cookieName: 'next_js_session',
  cookieOptions: {
    // secure only works in `https` environments
    // if your localhost is not on `https`, then use: `secure: process.env.NODE_ENV === "production"`
    secure: process.env.NODE_ENV === 'production',
  },
  ttl: 60 * 60 * 24 * 7, // 1 week
}

export async function getSession(): Promise<IronSession<SessionData>> {
  let session = await getIronSession<SessionData>(cookies(), sessionOptions)
  if (!session.isLoggedIn) {
    session.access_token = defaultSession.access_token
    session.userInfo = defaultSession.userInfo
  }
  return session
}

export async function getClient() {
  const abpIssuer = await Issuer.discover(clientConfig.url!)
  const client = new abpIssuer.Client({
    client_id: clientConfig.client_id!,
    response_types: ['code'],
    redirect_uris: [clientConfig.redirect_uri],
    token_endpoint_auth_method: 'none',
  })
  return client
}

Session endpoint

This file contains the configuration for the OpenID Connect server and the session configuration. It also contains the functions to get the session and the client.

Let's create a new file for the session endpoint app/session/route.ts

import { defaultSession, getSession } from '@/lib'

export async function GET() {
  try {
    const session = await getSession()
    if (!session) {
      return Response.json({ defaultSession })
    }
    return Response.json({
      isLoggedIn: session.isLoggedIn,
      userInfo: session.userInfo,
    })
  } catch (e) {
    return Response.json({ error: e }, { status: 500 })
  }
}

This file contains the session endpoint. This endpoint will return the session data. This way we can check if the user is logged in or not. this endpoint will be used by the client components to check if the user is logged in or not.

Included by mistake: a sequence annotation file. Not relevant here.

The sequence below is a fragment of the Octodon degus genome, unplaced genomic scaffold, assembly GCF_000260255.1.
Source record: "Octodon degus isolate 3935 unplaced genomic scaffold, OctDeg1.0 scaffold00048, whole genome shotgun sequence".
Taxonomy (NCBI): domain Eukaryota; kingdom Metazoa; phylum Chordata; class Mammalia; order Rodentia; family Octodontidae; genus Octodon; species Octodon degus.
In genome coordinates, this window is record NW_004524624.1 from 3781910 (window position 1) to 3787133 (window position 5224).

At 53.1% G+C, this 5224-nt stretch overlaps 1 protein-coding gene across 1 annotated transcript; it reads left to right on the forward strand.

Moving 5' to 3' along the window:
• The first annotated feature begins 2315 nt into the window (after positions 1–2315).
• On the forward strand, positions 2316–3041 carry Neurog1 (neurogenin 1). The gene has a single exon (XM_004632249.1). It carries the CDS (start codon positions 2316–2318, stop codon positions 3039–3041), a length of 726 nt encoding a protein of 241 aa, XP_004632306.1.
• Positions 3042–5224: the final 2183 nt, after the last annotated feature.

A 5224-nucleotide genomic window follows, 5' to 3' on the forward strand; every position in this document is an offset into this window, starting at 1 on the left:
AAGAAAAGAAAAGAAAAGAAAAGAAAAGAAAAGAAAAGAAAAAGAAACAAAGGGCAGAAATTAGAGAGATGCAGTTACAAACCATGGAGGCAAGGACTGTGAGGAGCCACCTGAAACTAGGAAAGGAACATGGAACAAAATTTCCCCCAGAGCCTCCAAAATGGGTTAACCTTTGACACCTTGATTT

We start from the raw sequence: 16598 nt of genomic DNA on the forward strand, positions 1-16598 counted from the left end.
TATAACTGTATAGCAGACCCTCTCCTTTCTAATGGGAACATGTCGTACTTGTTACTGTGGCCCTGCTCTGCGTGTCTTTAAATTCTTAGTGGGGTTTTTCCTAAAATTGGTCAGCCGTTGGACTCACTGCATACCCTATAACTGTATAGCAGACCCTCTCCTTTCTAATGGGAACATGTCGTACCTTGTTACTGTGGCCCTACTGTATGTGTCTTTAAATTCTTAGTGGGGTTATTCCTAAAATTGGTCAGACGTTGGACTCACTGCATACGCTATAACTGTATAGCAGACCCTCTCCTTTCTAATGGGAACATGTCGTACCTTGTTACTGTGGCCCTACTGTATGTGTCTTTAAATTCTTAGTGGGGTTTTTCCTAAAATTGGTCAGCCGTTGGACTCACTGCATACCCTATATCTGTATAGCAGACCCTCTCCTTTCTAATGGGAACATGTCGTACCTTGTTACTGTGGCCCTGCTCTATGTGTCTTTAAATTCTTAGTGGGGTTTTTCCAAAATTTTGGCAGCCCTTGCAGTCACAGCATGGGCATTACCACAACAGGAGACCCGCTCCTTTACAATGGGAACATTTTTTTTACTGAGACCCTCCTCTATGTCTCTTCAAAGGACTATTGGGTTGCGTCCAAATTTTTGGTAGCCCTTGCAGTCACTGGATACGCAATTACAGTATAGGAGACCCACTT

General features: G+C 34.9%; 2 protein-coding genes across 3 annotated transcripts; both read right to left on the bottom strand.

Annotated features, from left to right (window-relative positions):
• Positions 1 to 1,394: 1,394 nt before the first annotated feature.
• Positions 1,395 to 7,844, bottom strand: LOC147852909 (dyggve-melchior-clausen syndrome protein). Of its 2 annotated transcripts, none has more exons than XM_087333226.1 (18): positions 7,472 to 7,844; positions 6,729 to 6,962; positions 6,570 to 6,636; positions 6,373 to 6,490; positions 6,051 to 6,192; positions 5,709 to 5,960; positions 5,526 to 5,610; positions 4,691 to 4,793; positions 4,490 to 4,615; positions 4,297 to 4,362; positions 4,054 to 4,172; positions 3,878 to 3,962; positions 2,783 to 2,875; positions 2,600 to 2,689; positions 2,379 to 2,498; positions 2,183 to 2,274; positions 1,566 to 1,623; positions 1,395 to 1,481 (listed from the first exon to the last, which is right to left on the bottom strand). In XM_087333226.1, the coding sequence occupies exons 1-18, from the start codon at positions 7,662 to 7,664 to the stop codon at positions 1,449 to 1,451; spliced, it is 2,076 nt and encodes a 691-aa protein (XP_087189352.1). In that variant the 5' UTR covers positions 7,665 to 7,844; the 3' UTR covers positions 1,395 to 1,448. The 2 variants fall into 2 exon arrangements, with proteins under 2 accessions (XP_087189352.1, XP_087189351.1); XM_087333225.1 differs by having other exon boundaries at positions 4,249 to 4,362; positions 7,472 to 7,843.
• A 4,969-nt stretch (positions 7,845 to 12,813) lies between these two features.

Login, Logout and Callback endpoints

Now lets create the login endpoint app/auth/login/route.ts

import { getClient, getSession, clientConfig } from '@/lib'
import { generators } from 'openid-client'

export async function GET() {
  const session = await getSession()
  session.code_verifier = generators.codeVerifier()
  const code_challenge = generators.codeChallenge(session.code_verifier)
  const client = await getClient()
  const url = client.authorizationUrl({
    scope: clientConfig.scope,
    audience: clientConfig.audience,
    redirect_uri: clientConfig.redirect_uri,
    code_challenge,
    code_challenge_method: 'S256',
    __tenant: session.tenantId,
  })
  await session.save()
  return Response.redirect(url)
}

This file contains the login endpoint. This endpoint will redirect the user to the OpenID Connect server. The OpenID Connect server will authenticate the user and redirect the user back to the callback endpoint.

Now lets create the callback endpoint app/auth/logout/route.ts

import { defaultSession, getClient, getSession, clientConfig } from '@/lib'
import { generators } from 'openid-client'

export async function GET() {
  const session = await getSession()
  const client = await getClient()
  var endSession = client.endSessionUrl({
    post_logout_redirect_uri: clientConfig.post_logout_redirect_uri,
    id_token_hint: session.access_token,
    state: generators.state(),
  })
  session.isLoggedIn = defaultSession.isLoggedIn
  session.access_token = defaultSession.access_token
  session.userInfo = defaultSession.userInfo
  await session.save()
  return Response.redirect(endSession)
}

This file contains the logout endpoint. This endpoint will redirect the user to the OpenID Connect server to logout the user. The OpenID Connect server will clear the session and redirect the user back to the callback endpoint.

Now lets create the callback endpoint app/auth/openiddict/route.ts

import { getClient, getSession, clientConfig } from '@/lib'
import { IncomingMessage } from 'http'

export async function GET(request: IncomingMessage) {
  const session = await getSession()
  const client = await getClient()
  const params = client.callbackParams(request)
  const tokenSet = await client.callback(clientConfig.redirect_uri, params, {
    code_verifier: session.code_verifier,
  })
  session.isLoggedIn = true
  session.access_token = tokenSet.access_token
  const userinfo = await client.userinfo(tokenSet)